Worcester was long noted as a manufacturing hub, and it was because of that capacity to produce goods that Worcester attracted the many different types of immigrants who came to our city looking for a better way of life than that they had known wherever it was they came from. People from all over the world have chosen to make Worcester, Massachusetts their home, primarily for the opportunities for advancement that this city offered for them.

That was especially true when I was growing up and Worcester still had many factories producing goods that were shipped out of Worcester to the various places around the globe where they were needed. You could find a job here in the city without even trying hard.

Brown Shoe on Hammond Street was a major source of Worcester pride in quality manufacturing, there was Chess King right on the same street, Hammond Street that made all sorts of apparel for sale in shops here in the city and elsewhere, there was Thom McCann out on Millbrook Street, another shoe manufacturer. There was Worcester Knitting Company on Brussels Street near where Rotman’s Furniture is today, they made knit goods like sweaters and polo shirts for sale all over the world. I worked there in the early 1980’s myself as an assistant building maintenance man, and night watchman.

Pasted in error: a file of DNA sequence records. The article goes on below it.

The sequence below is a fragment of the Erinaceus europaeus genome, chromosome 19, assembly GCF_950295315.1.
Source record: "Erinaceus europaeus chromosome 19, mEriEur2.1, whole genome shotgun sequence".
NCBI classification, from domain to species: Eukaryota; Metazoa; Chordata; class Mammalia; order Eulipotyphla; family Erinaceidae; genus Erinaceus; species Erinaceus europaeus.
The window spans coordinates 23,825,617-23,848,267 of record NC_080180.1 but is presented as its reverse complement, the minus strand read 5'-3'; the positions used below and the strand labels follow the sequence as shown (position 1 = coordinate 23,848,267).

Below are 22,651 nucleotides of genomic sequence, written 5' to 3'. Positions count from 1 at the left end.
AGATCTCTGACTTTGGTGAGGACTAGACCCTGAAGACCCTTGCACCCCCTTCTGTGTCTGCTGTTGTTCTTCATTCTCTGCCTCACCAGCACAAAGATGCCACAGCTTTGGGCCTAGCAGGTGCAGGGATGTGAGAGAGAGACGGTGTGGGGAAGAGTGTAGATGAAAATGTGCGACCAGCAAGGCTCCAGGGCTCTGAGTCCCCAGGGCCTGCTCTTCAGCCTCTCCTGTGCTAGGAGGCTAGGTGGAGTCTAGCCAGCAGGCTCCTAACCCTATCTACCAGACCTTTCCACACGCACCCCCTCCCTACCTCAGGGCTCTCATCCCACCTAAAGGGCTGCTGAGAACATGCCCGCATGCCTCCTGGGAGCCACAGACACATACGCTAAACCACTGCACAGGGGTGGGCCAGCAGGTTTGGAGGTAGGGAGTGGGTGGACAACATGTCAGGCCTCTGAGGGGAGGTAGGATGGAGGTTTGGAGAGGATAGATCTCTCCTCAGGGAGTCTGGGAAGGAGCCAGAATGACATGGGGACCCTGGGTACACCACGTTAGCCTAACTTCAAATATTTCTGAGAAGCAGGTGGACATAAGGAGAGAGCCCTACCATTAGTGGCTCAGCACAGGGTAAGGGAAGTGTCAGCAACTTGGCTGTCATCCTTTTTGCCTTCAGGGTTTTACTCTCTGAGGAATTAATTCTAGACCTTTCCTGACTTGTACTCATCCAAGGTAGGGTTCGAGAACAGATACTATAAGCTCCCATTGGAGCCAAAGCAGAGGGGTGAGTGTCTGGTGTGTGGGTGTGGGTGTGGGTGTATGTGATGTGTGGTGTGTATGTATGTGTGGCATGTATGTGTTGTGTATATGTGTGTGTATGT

The list of factories that used to dot the Worcester landscape is long and was impressive in the total output of goods that were manufactured here in Worcester for sale here at home and elsewhere. A legacy of this history of manufacturing is that there are lots of vacant factory buildings that are getting more run down as time goes on, and many have succumbed to the wrecking ball of time already, such as Standard Tool on Shrewsbury Street to name just one example of a major manufacturer that closed its doors and took its place in the history of Worcester books.

Thanks to Mr. Shane Brady, CEO of Brady & Sullivan Properties and his frequent visits to his daughter when she was enrolled in out prestigious Clark University in Main South, the Junction Mill Shops Project got underway, and is making good progress towards reuse of long abandoned and vacant manufacturing space. Turning an eyesore into something that Worcester will be proud to have fully functional and in use once again.

There are going to be over 100 apartments in the complex. That is 100 plus families that will come to Worcester to settle here in our great melting pot of a city, looking for a better life for them and their children. Worcester has one of the finest public education programs in the country as witnessed by the recent visit of our President Barack Obama to honor students from Worcester Technical High School. I have long said that Worcester has one of the finest public school systems to be found anywhere in the country, and that visit by the President bears out my assertion.
Now if we could only attract the manufacturers back to hire some of those people…..